By: Kristi Waterworth
You know it’s spring when the hyacinths are finally in full bloom, their tidy spire of flowers reaching into the air. Some years, though, it seems like no matter what you do your hyacinths won’t bloom. If yours are failing you this year, check with us to discover the most common causes of a lack of bloom. It may be easier to get your hyacinths back on track than you imagined.
Hyacinth flowers not blooming is a common garden problem with many easy solutions, depending on the cause of your bloom failure. Having no blooms on hyacinths is a frustrating problem. After all, these bulbs are practically fool-proof. If you’ve got lots of stalks, but no hyacinth flowers, run down this checklist before you panic.
Timing – Not all hyacinths bloom at the same time, though you can reasonably expect them to appear sometime in early spring. If your neighbor’s hyacinths are blooming and yours aren’t, you may just need to wait a little longer. Give them time, especially if they’re new to the garden.
Age – Hyacinths aren’t generally strong enough to last forever, unlike your tulips and lilies. These members of the bulb garden begin to decline after about two seasons. You may need to replace your bulbs if you want blooms again.
Prior Year’s Care – Your plants need plenty of time in a full sun location after they bloom to recharge their batteries for next year. If you cut them back too soon or plant them in a low light location, they may lack the strength to bloom at all.
Prior Storage – Improperly stored bulbs may lose their flower buds to dehydration or inconsistent temperatures. Buds may also abort if they’re stored near sources of ethylene gas, common in garages and produced by apples. In the future, cut one of the bulbs in half if they’re stored in a questionable location and check the flower bud before planting.
Discount Bulbs – Although there’s nothing wrong with getting a garden bargain, sometimes you don’t get as good of a deal as you really hoped. At the end of the season, leftover bulbs may be damaged or the discounted remainders just too shrimpy for full production.
This article was last updated on
Forcing hyacinths to bloom in water was a Victorian passion that fell out of favor in the twentieth century -- perhaps because garden writers made the process seem more complicated and mysterious than it is. Hyacinth bulbs are exceptionally eager to bloom and will do so with only the slightest encouragement, providing a fragrant and long-lasting symbol of spring.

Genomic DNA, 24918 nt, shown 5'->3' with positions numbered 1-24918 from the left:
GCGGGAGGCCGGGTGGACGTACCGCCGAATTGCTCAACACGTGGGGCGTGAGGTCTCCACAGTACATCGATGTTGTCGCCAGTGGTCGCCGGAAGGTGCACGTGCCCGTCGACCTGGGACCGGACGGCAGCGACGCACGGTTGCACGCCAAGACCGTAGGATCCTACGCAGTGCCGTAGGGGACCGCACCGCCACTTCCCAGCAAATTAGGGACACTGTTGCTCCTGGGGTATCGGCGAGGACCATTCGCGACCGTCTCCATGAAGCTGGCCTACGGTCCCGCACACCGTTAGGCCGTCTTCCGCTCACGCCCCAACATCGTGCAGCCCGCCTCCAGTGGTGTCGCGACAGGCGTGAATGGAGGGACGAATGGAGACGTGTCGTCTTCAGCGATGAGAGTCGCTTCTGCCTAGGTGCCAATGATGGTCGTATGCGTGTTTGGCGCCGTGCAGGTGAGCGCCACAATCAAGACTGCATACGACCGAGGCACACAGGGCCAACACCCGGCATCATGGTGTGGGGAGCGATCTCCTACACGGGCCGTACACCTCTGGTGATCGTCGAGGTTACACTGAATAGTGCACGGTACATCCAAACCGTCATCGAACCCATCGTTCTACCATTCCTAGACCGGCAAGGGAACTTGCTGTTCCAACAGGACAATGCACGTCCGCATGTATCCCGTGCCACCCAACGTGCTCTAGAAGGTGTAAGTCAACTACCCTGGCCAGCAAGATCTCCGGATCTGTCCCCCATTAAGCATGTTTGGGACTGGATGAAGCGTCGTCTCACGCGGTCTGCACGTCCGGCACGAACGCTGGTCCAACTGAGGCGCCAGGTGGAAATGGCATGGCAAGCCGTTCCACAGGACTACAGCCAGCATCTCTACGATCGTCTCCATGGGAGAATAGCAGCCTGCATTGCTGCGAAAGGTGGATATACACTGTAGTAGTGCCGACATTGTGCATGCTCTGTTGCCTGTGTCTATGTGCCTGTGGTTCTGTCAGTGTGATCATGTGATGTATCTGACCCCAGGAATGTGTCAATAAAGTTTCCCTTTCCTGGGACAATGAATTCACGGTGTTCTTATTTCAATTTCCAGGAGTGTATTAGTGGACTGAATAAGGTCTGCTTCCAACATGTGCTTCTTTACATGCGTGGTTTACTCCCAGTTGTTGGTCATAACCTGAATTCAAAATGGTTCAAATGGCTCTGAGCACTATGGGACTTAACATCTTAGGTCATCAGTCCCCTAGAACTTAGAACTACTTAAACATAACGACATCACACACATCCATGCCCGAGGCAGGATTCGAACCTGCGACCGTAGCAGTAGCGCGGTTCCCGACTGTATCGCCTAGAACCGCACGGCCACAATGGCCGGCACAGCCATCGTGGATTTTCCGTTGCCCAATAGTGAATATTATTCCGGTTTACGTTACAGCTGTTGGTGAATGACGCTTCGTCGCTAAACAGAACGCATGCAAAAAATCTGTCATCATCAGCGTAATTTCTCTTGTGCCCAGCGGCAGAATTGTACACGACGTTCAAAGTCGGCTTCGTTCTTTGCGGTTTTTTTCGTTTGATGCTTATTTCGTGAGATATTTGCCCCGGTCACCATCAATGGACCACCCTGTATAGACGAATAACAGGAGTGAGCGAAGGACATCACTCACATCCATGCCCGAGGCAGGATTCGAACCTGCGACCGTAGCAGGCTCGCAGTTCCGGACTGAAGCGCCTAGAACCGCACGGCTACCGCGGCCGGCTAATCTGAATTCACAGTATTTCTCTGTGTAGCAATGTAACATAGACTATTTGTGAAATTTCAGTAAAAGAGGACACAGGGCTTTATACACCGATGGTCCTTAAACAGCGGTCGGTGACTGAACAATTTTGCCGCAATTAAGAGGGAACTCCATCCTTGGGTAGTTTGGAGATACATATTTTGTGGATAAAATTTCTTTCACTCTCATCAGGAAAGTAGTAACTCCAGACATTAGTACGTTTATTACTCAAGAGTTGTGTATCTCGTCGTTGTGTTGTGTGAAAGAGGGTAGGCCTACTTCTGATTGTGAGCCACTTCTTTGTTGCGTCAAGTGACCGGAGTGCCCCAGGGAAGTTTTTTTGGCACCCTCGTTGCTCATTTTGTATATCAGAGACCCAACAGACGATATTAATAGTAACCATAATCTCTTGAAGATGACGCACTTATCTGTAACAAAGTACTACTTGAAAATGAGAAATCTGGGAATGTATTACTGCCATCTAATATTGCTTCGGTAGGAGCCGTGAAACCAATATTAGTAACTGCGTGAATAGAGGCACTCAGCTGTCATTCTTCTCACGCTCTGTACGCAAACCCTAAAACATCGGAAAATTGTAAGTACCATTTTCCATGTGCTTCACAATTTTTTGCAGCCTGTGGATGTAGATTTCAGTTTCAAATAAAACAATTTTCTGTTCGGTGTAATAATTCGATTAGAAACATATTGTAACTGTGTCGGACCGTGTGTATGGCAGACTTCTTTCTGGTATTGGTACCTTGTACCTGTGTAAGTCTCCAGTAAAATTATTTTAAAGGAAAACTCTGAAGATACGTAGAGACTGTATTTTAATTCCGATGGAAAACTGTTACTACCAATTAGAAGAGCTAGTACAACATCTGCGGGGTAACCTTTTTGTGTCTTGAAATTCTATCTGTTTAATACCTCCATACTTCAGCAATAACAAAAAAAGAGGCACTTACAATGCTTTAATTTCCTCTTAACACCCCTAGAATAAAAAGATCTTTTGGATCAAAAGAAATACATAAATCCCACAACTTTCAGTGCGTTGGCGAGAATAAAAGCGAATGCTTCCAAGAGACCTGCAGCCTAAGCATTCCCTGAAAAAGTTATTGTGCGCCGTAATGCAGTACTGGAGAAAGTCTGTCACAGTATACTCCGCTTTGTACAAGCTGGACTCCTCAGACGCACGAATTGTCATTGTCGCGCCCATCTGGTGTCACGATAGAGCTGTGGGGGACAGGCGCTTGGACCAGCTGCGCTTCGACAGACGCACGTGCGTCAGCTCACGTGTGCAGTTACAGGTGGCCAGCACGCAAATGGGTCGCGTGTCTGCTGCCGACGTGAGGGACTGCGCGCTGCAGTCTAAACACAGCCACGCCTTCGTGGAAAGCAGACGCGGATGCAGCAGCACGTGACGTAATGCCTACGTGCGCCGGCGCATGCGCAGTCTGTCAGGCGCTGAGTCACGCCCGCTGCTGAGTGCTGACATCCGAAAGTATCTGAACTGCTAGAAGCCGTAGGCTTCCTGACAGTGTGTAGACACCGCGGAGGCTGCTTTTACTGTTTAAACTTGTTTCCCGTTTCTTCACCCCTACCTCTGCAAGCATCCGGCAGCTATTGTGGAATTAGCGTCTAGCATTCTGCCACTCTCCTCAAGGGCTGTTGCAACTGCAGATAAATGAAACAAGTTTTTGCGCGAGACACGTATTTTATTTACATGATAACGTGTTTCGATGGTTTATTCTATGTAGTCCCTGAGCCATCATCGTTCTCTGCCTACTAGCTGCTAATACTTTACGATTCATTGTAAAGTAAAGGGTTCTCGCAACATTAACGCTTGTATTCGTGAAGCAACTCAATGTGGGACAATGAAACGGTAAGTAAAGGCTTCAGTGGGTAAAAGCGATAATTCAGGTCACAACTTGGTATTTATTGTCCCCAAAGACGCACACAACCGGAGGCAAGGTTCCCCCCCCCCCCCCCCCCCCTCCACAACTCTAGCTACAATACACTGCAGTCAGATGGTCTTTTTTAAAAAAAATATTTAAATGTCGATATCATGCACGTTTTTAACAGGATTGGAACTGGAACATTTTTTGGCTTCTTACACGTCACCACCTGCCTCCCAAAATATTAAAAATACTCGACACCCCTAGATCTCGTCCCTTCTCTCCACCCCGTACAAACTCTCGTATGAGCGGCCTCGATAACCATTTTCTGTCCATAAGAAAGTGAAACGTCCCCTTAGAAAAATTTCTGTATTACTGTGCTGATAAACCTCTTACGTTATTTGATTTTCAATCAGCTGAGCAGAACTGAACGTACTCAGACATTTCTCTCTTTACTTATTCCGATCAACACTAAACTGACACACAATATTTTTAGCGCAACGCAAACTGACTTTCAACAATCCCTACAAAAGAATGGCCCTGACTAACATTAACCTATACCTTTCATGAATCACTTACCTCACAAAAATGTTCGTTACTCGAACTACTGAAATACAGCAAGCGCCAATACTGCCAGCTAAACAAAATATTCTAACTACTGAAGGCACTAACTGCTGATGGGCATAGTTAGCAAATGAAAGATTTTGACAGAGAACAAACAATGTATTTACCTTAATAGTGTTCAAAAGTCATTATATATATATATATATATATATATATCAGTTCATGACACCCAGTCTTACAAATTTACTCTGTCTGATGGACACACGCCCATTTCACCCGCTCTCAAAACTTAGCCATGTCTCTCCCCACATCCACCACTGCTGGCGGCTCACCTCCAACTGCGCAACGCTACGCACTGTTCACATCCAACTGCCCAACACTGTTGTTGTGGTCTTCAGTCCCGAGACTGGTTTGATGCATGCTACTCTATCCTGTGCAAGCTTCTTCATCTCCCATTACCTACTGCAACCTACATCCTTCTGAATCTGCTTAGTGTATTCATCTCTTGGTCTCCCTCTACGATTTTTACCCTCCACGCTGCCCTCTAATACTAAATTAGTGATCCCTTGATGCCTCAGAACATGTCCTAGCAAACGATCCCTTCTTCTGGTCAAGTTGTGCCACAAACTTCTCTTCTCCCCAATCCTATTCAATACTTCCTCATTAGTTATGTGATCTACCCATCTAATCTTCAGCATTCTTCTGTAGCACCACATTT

To force hyacinths, buy pre-chilled bulbs that have received a cold treatment imitating winter. The best varieties for forcing are Dutch hyacinths such as the rose-pink 'Lady Derby,' the lilac-blue 'Delft Blue,' the deep-red 'Jan Bos,' and the pure-white 'Carnegie.' Dutch hyacinths are also great perennial bulbs for the garden. If you don't like the formality of their tight blooms, remember that the blooms loosen over the years -- a feature that Martha loves.
Label the bags with the hyacinth variety to avoid confusion at replanting time.
Store in a shoebox filled with dry peat moss instead of a mesh bag.
Check bulbs every one to two week for signs of rot. Dispose of rotten bulbs immediately to keep it from spreading.
Hyacinth is considered a spring bulb like daffodils and tulips. They bloom shortly after the ground thaws in spring, bringing early color to your garden. Hyacinths come in a range of colors including white, pink and blue. Hardy plants, hyacinth bulbs overwinter in the ground, even in cold winter areas. Storing bulbs is only necessary when you desire to move the hyacinth bulbs to a new bed or force them indoors or when it is time to separate the bulbs—approximately every two to three years.
Use plant markers or stakes to mark the location of the hyacinth bulbs as soon as they bloom. Once the leaves die back, the bulbs are nearly impossible to locate. Use caution when driving in the markers not to pierce or damage the bulbs.
Wait for the leaves to die back completely. Leaves are necessary for hyacinth bulbs to store up the energy for next year's blooming, and digging them up too early may damage the bulbs.
Dig around the bulbs with a garden trowel. Avoid hitting or nicking the hyacinth bulbs while digging. Lift them out of the soil and brush off excess soil. Dispose of any rotten or diseased-looking bulbs.
Lay the hyacinth bulbs on newspaper without them touching each other. Leave the bulbs in a dry area out of sunlight for three to five days until they dry out. Brush off any remaining soil.
Store the bulbs in a mesh bag hanging in a cool, dry place until it's time for replanting in the fall or forcing in late winter.